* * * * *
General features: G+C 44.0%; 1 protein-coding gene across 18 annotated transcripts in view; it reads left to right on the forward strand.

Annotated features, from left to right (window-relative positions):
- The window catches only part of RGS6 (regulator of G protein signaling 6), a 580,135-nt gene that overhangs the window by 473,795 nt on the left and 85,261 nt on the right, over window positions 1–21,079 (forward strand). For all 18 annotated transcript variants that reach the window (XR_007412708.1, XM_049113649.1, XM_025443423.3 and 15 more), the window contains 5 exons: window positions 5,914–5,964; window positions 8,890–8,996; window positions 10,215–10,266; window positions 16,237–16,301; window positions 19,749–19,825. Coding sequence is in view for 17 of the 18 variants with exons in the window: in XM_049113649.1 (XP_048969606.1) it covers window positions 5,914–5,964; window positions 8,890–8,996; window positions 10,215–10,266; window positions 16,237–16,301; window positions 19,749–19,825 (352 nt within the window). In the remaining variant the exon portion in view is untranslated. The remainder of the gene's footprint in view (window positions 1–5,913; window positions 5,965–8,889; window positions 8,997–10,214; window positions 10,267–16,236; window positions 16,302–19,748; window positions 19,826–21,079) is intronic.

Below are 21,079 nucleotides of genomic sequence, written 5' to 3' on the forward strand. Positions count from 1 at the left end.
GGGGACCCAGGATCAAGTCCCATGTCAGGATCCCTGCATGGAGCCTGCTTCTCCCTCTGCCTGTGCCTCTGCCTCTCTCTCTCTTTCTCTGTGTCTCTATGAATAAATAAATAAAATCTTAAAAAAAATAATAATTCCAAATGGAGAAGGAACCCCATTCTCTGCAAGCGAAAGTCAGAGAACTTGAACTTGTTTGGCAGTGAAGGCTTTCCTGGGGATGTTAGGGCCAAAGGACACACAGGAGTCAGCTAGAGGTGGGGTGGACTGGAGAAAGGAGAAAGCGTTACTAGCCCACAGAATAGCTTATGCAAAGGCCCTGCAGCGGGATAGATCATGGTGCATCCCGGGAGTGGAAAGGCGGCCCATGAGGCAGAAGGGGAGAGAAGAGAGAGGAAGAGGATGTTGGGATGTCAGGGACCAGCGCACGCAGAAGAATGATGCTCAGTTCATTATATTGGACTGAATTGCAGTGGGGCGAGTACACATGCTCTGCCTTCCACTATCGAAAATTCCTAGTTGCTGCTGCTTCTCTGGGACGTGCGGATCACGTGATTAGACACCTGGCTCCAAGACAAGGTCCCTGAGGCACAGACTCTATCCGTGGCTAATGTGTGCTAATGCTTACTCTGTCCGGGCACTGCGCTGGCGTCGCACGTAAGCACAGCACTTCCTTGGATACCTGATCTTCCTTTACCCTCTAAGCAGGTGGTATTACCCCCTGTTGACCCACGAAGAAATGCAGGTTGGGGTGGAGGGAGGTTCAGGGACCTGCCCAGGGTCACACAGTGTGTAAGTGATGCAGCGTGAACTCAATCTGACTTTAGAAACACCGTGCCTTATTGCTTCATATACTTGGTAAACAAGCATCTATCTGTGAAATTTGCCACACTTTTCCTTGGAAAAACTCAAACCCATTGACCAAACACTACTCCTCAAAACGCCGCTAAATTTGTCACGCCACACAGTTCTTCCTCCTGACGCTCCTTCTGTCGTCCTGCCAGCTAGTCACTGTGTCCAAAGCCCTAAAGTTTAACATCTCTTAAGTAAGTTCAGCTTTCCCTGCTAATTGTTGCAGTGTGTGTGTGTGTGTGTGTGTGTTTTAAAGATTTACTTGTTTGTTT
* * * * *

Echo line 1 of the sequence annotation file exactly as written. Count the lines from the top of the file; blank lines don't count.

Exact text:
General features: G+C 44.0%; 1 protein-coding gene across 18 annotated transcripts in view; it reads left to right on the forward strand.